Alright guys, thanks for the advice.
It seems that the best choice for me as far as strength and muscular endurance is concerned is to go back with the basic Starting Strength.
But what about cardiovascular endurance?
Currently, I'm not at 100% for some odd reason, my recovery is taking a bit long.
Having mentioned this, I'd also like to try running/sprinting/whatever since I found a place to actually do it.
This my ideal template :
Mon : SS A
Tue : Work-related activity (Like half a day of walking with reasonably heavy stuff).
Wed : SS B
Thu : Rest
Fri : SS A
Sat : Rest
Sun : Running
I also walk everyday for around 20-40 minutes. I have no choice.
Would this allow for sufficient recovery time?
I'm currently only lifting twice a week during my recovery and am thinking of only training 3 times a week including cardio, so that means 2 days of lifting and 1 day of running. (Rest on Monday).
3 Days Lifting + 1 Day Running + 1 Day Slow, Long Distance-ish Walking
2 Days Lifting + 1 Day Running + 1 Day Slow, Long Distance-ish Walking
I'm following this site :
But with 5 Rep x 3 Set
If you drop SS's weight progressions to weekly, you could run on off-days or even do an intense 5-minute cardio finisher at the end of your SS workout.
That looks reasonable, but I'd try to add just a little more cardio. I've found that my sweet spot is two days of sprints per week. If you didn't have time for that or it is just inconvenient to do the second running day, consider burpees and/or jumprope. Both of those are easily done indoors any time.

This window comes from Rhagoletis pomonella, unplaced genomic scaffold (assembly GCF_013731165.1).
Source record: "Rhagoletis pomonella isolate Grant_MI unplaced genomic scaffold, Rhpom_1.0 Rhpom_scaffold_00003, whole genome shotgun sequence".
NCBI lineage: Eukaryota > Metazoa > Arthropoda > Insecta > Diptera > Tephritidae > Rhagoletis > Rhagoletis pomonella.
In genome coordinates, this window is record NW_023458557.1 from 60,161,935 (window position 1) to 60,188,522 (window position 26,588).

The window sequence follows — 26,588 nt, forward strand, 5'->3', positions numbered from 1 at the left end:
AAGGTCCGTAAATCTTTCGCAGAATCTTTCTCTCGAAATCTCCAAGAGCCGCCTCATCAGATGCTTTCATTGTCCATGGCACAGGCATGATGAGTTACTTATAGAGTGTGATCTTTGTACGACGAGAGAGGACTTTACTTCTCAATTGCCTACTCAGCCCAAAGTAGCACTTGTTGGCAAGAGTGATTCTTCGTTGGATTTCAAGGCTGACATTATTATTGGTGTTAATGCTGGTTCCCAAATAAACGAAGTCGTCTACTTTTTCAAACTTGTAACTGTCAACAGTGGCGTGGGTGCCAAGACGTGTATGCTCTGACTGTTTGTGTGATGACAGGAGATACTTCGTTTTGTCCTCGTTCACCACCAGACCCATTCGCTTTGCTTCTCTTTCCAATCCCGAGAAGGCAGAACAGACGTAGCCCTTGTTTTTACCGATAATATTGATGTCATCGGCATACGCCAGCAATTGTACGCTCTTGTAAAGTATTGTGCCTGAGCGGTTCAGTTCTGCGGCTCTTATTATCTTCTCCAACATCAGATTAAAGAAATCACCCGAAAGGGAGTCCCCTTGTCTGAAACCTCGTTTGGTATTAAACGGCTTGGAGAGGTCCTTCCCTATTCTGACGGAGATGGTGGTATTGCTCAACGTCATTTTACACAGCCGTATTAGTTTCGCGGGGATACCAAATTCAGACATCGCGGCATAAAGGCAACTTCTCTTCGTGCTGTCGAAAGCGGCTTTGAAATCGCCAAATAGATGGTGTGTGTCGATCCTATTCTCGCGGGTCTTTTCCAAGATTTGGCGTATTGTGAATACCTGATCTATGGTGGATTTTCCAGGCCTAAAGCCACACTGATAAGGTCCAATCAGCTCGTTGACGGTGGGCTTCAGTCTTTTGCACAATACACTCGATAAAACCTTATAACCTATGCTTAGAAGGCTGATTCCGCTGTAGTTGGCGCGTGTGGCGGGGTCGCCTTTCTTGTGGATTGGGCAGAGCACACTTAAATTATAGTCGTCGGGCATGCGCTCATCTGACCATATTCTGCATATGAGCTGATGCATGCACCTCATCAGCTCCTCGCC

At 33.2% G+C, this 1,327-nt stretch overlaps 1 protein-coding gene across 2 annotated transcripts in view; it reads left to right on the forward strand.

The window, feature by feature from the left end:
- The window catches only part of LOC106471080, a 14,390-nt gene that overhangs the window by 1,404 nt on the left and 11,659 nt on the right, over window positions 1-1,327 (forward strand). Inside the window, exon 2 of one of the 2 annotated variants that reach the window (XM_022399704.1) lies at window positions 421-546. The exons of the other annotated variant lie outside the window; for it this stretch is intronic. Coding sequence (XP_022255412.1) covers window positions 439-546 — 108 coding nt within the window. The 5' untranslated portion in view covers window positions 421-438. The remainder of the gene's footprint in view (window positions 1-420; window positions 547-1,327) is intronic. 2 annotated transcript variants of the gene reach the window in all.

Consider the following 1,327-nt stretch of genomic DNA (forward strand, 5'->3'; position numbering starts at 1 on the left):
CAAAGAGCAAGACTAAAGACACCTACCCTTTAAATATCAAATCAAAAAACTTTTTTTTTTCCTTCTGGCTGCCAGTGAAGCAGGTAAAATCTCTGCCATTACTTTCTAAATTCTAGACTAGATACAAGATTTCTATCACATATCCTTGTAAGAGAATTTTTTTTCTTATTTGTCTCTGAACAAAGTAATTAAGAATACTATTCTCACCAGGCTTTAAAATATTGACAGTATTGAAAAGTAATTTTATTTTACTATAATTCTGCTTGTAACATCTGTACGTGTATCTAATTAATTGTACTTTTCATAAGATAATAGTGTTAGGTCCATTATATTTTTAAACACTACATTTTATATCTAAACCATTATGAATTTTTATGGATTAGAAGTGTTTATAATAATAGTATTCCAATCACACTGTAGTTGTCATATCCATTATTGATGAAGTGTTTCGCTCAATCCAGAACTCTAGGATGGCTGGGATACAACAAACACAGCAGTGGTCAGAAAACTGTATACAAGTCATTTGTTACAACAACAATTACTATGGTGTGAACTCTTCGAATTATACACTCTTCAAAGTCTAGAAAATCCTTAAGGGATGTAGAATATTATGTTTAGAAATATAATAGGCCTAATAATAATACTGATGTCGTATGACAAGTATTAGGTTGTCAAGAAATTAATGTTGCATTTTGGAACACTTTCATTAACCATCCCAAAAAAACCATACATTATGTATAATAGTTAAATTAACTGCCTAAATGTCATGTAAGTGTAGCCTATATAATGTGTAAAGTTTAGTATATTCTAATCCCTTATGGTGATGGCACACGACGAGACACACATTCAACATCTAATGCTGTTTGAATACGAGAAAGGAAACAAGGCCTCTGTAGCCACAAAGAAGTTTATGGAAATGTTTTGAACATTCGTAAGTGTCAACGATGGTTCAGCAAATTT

I currently lift three days, run two days, and do some grappling or other random activity a couple of times a week. Thursdays I don't to jack, and I usually get away with at least one weekend day being pretty chill. I've been making progress in strength, explosive power, and endurance, and haven't burned out after about 3 months of that. So I'm guessing you should be fine for recovery as that looks like a reasonable routine.
You really need to read the book. Do you plan on doing this on top of MA training? You will stall hard if you try to do this.
If you really want to lift and condition more on top of MA training, look into Wendler's 531. The progression is monthly but the volume is much lower.
Do you have any specific goals?
God, where do you guys get all the stamina to work out like... everyday?
@rsobien : I don't plan to do this on top of MA training, I'm currently inactive in MA, this is my only program. It's freakin' expensive is why.
I don't have any specific goals, just general fitness. I'd love to read the book man, but I have no way of obtaining it legally.
I understand what you're trying to say now. Do not FK with SS, it's awesome enough as it is, everyone on the internets is saying the same thing and I have to prioritize.
Alright, let me just look into the programs you have told me for now.
Dude, I'm in my 40s and I can swing it. I'm guessing you're younger than me and should actually be able to push yourself harder than I do, with quicker recovery and all.
Originally Posted by iopyud
As for me, I looked up one day and saw a fat ex-athlete looking back in the mirror. So I decided to make a lifestyle change, get up in the morning before work and make sure to stay in shape. I've made some headway, but still have a ways to go.
Sticking with a fitness plan is all about having a routine for me. If I'm irregular, I start sliding. If it's workout day, there's no skipping unless I have a severe injury. Even then, I usually find some kind of exercise that I can do, just to stay in the routine.